The Newsroom Recap: Heavy on the Heartache, Light on the News

For this show to flourish, both the characters and Aaron Sorkin need to dial back the personal problems.


Sunday night's episode of HBO's The Newsroom picked up with News Night gaining steam after breaking a big story about the BP oil leak. With the ACN cable news show resting on its newly-donned laurels, a train wreck of a broadcast about Arizona's immigration law unfurls, leaving many worried that the new team is destined to fail. While the entire group floundered, key characters were also victims of their own personal catastrophes, as past and present romances saw their own public misfortunes. Despite the calamitous sub-plots, the episode itself was clunky, as writer and producer Aaron Sorkin struggles to find the focus of his latest show. "Is it going to be about what happens in a newsroom, or is it going to be about a love story, and whatever happens in the newsroom doesn't matter as much?" asks Jessica Stuart, a 15-year television veteran who has worked in cable and network news.

In Sunday's episode, News Night's executive producer MacKenzie McHale outlines for her staff "News Night 2.0," her strategy to reboot cable news. Planning a big broadcast on SB 1070, Arizona's immigration law, brings out the staff's political views, with young staffers voicing their concerns for the welfare of undocumented young people (prototype "DREAMers"), and anchor Will McAvoy barking (as seems to be his only mode of expression) concerns about American jobs taken by illegal immigrants. "I think personal politics do get subtly integrated into how staffs cover the news today. However, it's certainly not as blatant or inflated as it appeared in this episode," explains Stuart, who discussed the accuracy of Sorkin's portrayal of a cable newsroom in E-mail and over the phone.

[See a collection of political cartoons on immigration.]

In assistant producer Maggie Jordan's pre-interview with a representative of Arizona Gov. Jan Brewer, who is scheduled to appear on News Night to defend the law, it's not Maggie's political views that cause problems, as her supervisors warn. Rather, a dig she makes on the Brewer staffer's sexual history (Maggie briefly dated him in college) costs the broadcast its star guest. That the pre-interview carries  high stakes is accurate, according to Stuart. "Over the years, as the power shift has changed, in my opinion, between the networks and the interviewee, I think that the pre-interview has become more of a political dance….A botched pre-interview can definitely cost a guest." However, Stuart has a hard time believing that Maggie would have been so reckless. "If you are a young and hungry associate producer, as they're trying to make her out to be, you're not going to screw that up. You're not going to do anything to jeopardize that live television interview."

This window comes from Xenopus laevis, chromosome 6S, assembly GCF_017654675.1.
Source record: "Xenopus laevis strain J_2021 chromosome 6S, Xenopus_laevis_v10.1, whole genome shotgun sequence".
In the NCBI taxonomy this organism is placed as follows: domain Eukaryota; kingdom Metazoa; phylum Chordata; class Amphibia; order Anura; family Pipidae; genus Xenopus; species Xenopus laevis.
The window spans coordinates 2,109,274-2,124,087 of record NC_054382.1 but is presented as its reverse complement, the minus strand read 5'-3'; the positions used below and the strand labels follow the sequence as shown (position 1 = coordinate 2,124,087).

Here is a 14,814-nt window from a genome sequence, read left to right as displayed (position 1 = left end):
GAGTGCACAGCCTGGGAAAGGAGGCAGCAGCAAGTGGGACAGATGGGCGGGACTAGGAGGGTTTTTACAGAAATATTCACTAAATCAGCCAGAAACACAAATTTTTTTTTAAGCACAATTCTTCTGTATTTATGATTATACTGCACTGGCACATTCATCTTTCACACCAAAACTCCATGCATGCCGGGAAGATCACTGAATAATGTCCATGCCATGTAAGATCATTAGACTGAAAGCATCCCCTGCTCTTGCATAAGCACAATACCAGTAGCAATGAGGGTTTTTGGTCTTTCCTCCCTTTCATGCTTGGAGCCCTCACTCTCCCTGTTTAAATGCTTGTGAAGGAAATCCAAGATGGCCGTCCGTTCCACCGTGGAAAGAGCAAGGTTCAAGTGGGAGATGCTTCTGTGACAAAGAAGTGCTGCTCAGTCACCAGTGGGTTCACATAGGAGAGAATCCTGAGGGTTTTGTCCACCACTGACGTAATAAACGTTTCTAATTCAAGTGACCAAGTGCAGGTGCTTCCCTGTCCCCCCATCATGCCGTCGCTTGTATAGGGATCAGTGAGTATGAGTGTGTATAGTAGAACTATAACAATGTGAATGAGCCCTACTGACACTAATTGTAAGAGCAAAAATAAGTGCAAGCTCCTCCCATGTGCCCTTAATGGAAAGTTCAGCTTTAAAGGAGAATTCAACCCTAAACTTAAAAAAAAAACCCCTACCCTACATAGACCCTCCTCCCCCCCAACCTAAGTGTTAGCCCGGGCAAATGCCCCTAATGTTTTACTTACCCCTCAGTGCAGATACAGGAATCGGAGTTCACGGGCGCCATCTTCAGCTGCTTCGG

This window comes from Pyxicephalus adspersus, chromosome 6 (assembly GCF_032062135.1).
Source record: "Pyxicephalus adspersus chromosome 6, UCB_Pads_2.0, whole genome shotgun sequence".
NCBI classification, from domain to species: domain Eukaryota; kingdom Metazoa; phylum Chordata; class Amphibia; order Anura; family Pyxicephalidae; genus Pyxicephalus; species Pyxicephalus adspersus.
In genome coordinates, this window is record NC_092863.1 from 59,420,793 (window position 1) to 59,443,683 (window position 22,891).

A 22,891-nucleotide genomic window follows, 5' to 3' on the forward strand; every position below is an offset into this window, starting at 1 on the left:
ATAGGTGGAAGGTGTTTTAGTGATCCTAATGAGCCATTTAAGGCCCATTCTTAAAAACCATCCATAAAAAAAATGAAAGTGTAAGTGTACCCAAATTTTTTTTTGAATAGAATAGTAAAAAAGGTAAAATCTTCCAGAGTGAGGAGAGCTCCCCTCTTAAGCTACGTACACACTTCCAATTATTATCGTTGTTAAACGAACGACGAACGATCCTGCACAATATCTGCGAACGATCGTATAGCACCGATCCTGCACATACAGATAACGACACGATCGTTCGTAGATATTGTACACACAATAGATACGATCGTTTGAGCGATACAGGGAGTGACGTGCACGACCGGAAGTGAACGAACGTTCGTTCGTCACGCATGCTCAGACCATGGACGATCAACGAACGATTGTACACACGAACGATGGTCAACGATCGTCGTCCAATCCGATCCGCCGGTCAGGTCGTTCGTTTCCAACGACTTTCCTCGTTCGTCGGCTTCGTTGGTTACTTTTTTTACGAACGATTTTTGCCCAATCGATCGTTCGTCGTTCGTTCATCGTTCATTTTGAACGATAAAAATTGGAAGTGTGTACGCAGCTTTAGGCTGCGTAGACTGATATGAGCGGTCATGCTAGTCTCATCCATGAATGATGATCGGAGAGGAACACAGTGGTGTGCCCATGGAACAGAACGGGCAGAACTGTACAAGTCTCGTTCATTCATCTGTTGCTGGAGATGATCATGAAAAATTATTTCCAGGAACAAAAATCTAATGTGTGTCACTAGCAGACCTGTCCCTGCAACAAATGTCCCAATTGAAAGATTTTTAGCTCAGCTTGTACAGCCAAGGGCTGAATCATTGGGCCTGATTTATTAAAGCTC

MacKenzie also lets her personal concerns compromise her professional reputation, sending Will McAvoy an E-mail about the demise of their romantic relationship that instead hit every inbox the media company holds. (We later learn 178,000 people received the embarrassing note.) "That E-mail situation is really common," says Stuart, stressing that everybody in the business could tell a story of an E-mail sent to the wrong recipient.

[What Aaron Sorkin Got Right (And Wrong) in The Newsroom.]

When the episode puts aside all of the heartache to focus on business of news, we see Will worried about the ratings, meeting up with the network ratings expert, even as MacKenzie has instructed him to be more concerned with the quality of the show's content rather than its viewership.

The content-verse-ratings debate is "the most fascinating," according to Stuart. "Everybody is watching [the ratings numbers]. For an anchor, it becomes a negotiation tool for the next contract. It is a business. When the ratings go down, it is easy to blame the anchor."

The tension between Will and MacKenzie grows as the show prepares to go live. Brewer has canceled her appearance after Maggie's gaffe, leaving the staff scrambling to assemble a haphazard panel—a beauty pageant runner-up, a racist professor, and a militia man—to discuss the law. "In this day and age you get that last-minute cancellation and you have to fill the time. That 8 o'clock hour, that 9 o'clock hour is going to come no matter what, so you have to fill it," says Stuart. Will tries his best to "carry" the interview, a challenge real anchors sometimes face."You'll notice how he actually handled it...[anchors will] stop asking questions, and start making leading statements," Stuart explains. Not even Will can save the doomed broadcast as the rest of the staff watches in horror. "I have been Maggie, thinking, 'This is the end of my career.'" says Stuart.